Nicola Lando, owner of online speciality ingredients retailer Sous Chef, regards it as ‘incredibly patronising to both students and parents to suggest that cooking good food, a huge joy shared with friends and important for your health, should – at one of the most exciting times in your life – instead be replaced with instant plastic-sleeved identikit dinners.’ She argues that ‘few would baulk at a student buying tomato ketchup for £2, so why the fear of a vinegar that might go in salad dressings rather than on chips?’ While she concedes that there are far cheaper ways to buy the sorts of ingredients in Waitrose Magazine’s suggested student shopping basket, such as from Asian supermarkets, she argues that ‘cooking at home, even with relatively expensive ingredients, compares extremely favourably cost-wise with eating out.’ If no one would raise an eyebrow at a student spending their loan on an overpriced burger and chips at the end of a drunken night out, why the fuss about exotic comestibles which, as Sitwell points out, ‘will linger in your store cupboard, they will last in your fridge, and they will help you create more interesting, more tasty food,’ and, he argues, could increase your popularity and help make you friends.

Food writer and food poverty campaigner Jack Monroe admitted to not having any of the Waitrose ingredients in their kitchen, so created their own list of student essentials for under a fiver in response. The list, which includes curry powder, stock cubes and stuffing mix, proves that great taste doesn’t need to break the bank.

A voice that seems to have been shouted over in this debate is that of students themselves. I talked to Daisy Rich-Overall, a first year English Literature student at the University of Sussex, who told me she values quick and easy over anything else and that, because money is scarce, she’d rather not take the risk on expensive unfamiliar ingredients she might not like ‘and end up with Flora on toast for the rest of the week’.

‘I’d love to get creative in an ideal world, but I think as I’m only just about crawling in this rather daunting world of roasting and steaming it probably wouldn’t be a good idea to arm me with ingredients that I’d struggle to locate in my local corner shop.’

Izzy Groenen, a second year student at UEA, agrees. She thinks Waitrose Magazine’s list is ‘unrealistic’ and, while she feels ‘it is an aim for students to branch out from the normal bog standard home cooking’, she thinks anything too ‘niche’ is best avoided and regards ‘different dishes such as a risotto or different curry options that are the most cost efficient’ as much better bets.

Waitrose Magazine may be guilty of missing the mark when it comes to the most crucial staples for a student’s shopping basket, but the fact remains that students and the demographic they largely represent (young people, with limited funds) deserve to eat well. Nobody should be required to earn any stripes before being deemed worthy of exciting flavours, but neither should they be required to bankrupt themselves doing so.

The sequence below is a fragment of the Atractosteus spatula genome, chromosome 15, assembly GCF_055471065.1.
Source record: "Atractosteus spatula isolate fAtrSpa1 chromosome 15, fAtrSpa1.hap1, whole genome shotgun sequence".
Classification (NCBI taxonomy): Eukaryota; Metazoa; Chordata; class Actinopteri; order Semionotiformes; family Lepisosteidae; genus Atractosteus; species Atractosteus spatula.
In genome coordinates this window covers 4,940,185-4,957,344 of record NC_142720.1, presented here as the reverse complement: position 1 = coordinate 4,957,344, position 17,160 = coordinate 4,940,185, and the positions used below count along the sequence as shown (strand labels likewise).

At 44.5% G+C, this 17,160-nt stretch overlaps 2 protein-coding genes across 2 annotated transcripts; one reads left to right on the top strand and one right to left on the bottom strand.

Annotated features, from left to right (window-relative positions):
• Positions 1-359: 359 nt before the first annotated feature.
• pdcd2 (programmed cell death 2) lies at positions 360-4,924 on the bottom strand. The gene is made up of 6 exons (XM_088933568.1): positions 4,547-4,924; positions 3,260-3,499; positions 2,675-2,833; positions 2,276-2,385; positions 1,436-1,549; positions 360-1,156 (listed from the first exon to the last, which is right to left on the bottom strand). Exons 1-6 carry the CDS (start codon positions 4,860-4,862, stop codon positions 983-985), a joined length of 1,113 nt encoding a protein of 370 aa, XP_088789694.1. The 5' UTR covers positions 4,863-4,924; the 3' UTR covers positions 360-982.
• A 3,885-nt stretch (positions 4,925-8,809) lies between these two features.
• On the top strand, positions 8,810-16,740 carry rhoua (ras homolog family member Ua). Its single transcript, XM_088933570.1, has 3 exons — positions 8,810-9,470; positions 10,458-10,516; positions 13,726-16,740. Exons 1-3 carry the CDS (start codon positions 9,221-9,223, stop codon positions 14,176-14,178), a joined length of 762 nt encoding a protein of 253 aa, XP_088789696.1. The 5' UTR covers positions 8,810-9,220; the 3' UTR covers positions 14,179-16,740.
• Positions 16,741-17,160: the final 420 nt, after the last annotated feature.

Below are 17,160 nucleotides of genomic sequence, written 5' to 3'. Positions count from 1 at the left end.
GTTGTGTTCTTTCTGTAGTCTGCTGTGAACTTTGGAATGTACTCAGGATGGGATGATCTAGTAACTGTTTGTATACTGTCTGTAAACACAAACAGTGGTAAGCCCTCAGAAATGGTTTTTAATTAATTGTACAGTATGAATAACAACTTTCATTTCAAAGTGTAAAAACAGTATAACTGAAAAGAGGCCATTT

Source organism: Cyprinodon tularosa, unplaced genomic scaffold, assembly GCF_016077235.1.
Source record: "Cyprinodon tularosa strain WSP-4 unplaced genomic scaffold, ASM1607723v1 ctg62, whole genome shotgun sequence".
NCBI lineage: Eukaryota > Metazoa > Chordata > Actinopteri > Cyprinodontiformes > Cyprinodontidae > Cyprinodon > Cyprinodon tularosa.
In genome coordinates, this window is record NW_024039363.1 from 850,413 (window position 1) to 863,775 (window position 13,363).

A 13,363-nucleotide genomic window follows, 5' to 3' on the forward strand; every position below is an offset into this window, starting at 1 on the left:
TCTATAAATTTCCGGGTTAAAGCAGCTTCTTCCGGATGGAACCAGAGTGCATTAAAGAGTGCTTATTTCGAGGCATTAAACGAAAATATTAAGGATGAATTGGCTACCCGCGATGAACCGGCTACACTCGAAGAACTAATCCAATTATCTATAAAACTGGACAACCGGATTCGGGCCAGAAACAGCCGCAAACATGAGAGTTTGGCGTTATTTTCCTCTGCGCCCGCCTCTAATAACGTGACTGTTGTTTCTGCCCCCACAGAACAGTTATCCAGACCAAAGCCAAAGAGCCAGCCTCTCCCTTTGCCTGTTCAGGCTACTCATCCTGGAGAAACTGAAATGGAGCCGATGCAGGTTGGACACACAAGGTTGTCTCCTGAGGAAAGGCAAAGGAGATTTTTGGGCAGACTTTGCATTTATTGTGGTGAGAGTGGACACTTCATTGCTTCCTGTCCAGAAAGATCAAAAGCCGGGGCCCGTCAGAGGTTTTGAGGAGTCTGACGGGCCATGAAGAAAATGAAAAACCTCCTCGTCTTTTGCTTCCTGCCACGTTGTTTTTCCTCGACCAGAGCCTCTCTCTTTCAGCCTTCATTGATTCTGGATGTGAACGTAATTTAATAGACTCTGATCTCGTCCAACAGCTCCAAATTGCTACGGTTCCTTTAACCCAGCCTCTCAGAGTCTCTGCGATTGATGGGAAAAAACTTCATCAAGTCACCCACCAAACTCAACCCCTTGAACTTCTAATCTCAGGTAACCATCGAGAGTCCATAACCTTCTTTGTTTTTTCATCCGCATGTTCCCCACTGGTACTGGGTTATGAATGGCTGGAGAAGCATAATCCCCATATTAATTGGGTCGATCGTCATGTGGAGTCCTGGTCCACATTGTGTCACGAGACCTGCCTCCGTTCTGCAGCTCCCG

There’s nothing wrong with eating the odd Pot Noodle or frozen pizza (especially if you’ve got the metabolism of the average eighteen-year-old), but some balance is needed. If students don’t know how to use flavour to pep up basic and cheap ingredients, or how to balance their dishes with proper seasoning and acidity (a whole bottle of vinegar is, after all, far cheaper than fresh lemons and limes), it’s unlikely they’ll be inspired to cook and eat their own food; which, aside from being a great shame, will also end in great expense. So what do students really need?

Here’s my list of versatile and inexpensive student store cupboard ingredients. This is by no means an exhaustive list and is strictly store cupboard only – there are no fresh ingredients here. I’ve included just enough spices to make a decent curry, a Spanish-style white bean stew, a chilli, or even a basic fajita seasoning. I’ve steered clear of endless dried herbs and chosen oregano for its versatility and added a packet of dried chilli flakes, which (aside from adding heat to any of the dishes above) can also be used in simple pasta sauces and cheap and nourishing egg dishes. Salt and pepper are essential, and soy sauce and sesame are required for the classic student favourite of stir-fry. No kitchen should be without cooking oil and tinned tomatoes, but I almost made the contentious decision to eschew stock cubes on account of there being enough flavour to be found in this cupboard already for soups and stews to be topped up with just water, but it's tricky to make risotto without stock.

I have even included one of Waitrose Magazine’s much-maligned list’s ingredients in the shape of vinegar, but organic apple cider is optional. Vinegar is perfect sloshed on chips and whisked up to make a quick salad dressing, but a little dash is also a very inexpensive way to add balance and lift to almost any dish.

Victoria's student store cupboard essentials

  1. Rice (risotto and basmati or long-grain)

  2. Pasta and noodles

  3. Dried or tinned pulses and beans

  4. Ground cumin

  5. Turmeric powder

  6. Ground coriander

  7. Paprika

  8. Dried oregano

  9. Fine sea salt

  10. Black pepper

  11. Dried chilli flakes

  12. Soy sauce

  13. Sesame oil

  14. Vinegar (the organic apple cider variety totally optional!)

  15. Cooking oil

  16. Tinned tomatoes

  17. Stock cubes